Posted on 1/30/11 05:47 PM
This one has been on my To Do list for a while but it has taken me until now to finally sit down and watch it.
I can honestly say that this wasn't what I was expecting at all. I hadn't really read much into it, I just took my dad's recommendation and went with it. That aside it is a thoroughly entertaining film. The hour and a half flew by in a furious car chase, keeping me alert and engaged.
"It started as a joke, now the joke is on them..."
Joy Ride is essentially a road trip movie that goes wrong. Lewis is travelling back from college with the intention of picking up the girl he fancies (Venna) on the way back. On hearing his brother has been arrested again, he detours slightly in order to pick him up from the station. His brother, Fuller, buys a radio and the two brothers start conversing with other drivers on the airwaves. They lead a lonely trucker on with the false pretence that they are an attractive female lady and will have sex with them at their motel room.
This is where the thrill of our story begins. The trucker clearly cannot handle a joke and so engages in a fury of repent filled rage upon the brothers.
The main thing I liked about Joy Ride was the original, well written, well executed screenplay. JJ Abrams and Clay Tarver have done a fantastic job in creating a tense thriller free from predictability and cliche. Director John Dahl manages to keep the energy in the script alive with his on screen interpretation. The film is very engaging throughout containing few moments of dramatically lowered energy.
The dialogue between the brothers is written naturally with a lot of wit. You instantly like the partnership of the brothers and enjoy their exchange.
Of course, a lot of this likeability is down to the chemistry between the actors. Steve Zahn (Fuller) and Paul Walker (Lewis) have great on set chemistry that allows them to be believable as brothers. Their performances, whilst not Oscar worthy or anything outstanding, are effortlessly watchable. They play their part well and effectively manage to draw us into their world.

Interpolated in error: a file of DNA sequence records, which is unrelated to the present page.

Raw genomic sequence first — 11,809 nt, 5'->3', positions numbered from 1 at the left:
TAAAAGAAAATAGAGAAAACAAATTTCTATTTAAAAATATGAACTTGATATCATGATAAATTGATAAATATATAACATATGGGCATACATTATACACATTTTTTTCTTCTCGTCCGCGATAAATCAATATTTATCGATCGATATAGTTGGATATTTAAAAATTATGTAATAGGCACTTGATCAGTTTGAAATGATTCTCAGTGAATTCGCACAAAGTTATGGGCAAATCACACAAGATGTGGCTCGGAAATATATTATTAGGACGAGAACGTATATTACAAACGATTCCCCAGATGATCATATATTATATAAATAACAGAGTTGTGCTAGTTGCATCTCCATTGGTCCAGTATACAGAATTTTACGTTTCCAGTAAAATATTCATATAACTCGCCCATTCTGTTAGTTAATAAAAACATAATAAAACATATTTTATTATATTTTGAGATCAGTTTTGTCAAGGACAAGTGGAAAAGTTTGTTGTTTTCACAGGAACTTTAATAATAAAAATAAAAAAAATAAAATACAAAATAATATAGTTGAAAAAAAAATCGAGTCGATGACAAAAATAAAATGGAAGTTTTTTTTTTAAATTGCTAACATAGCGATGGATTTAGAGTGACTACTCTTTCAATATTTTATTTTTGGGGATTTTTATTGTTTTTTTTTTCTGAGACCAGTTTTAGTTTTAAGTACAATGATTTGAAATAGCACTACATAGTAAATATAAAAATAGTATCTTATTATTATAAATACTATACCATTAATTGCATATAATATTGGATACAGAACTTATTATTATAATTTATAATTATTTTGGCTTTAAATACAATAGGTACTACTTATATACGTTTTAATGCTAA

The bad guy in this scenario, 'Rusty Nail' has cleverly been portrayed on screen. He has a voice of calm coolness that immediately makes us uneasy. The appearance of this character is not revealed to us until our protagonists are allowed to see him, which allows us to be in the same position as the brothers. We find out everything at the same pace as they do, and our questions are not answered before theirs are. We are completely submerged into their world.
I really liked how this looked on screen. There was a lot of pathetic fallacy and a great use of shadows. In doing this the idea of mystery and the unknown was created effortlessly, quietly cheering on the unease lurking at the back of our minds.
Whilst I did immensely enjoy this film. It was a pleasant surprise and a very gripping horror/thriller, I cannot bring myself to rate it higher. I think all the cogs present with this production made for a very well oiled, smooth running machine. However that being so, I still felt the reason for this was because the ingredients were easy. It's easy to cook the pasta, but a great deal harder to cook the sauce. This is exactly what I feel about this film. It's like pasta. Something that is hard to mess up but the end product is still a delicious piece of enjoyment.
I think that this would be an epic fail if any component fell into the hands of an untalented film maker, however all the people present on production clearly know what they're doing and so were able to pull off the film with the right amount of energy and deliciousness.
A film that I would recommend. It is one of the best thrillers I have seen in a long time, with a satisfying ending. The ending is something that usually lets me down with films but I think this one was superb. The climax was tense and it didn't finish with you feeling cheated. A very entertaining watch for my Sunday Night.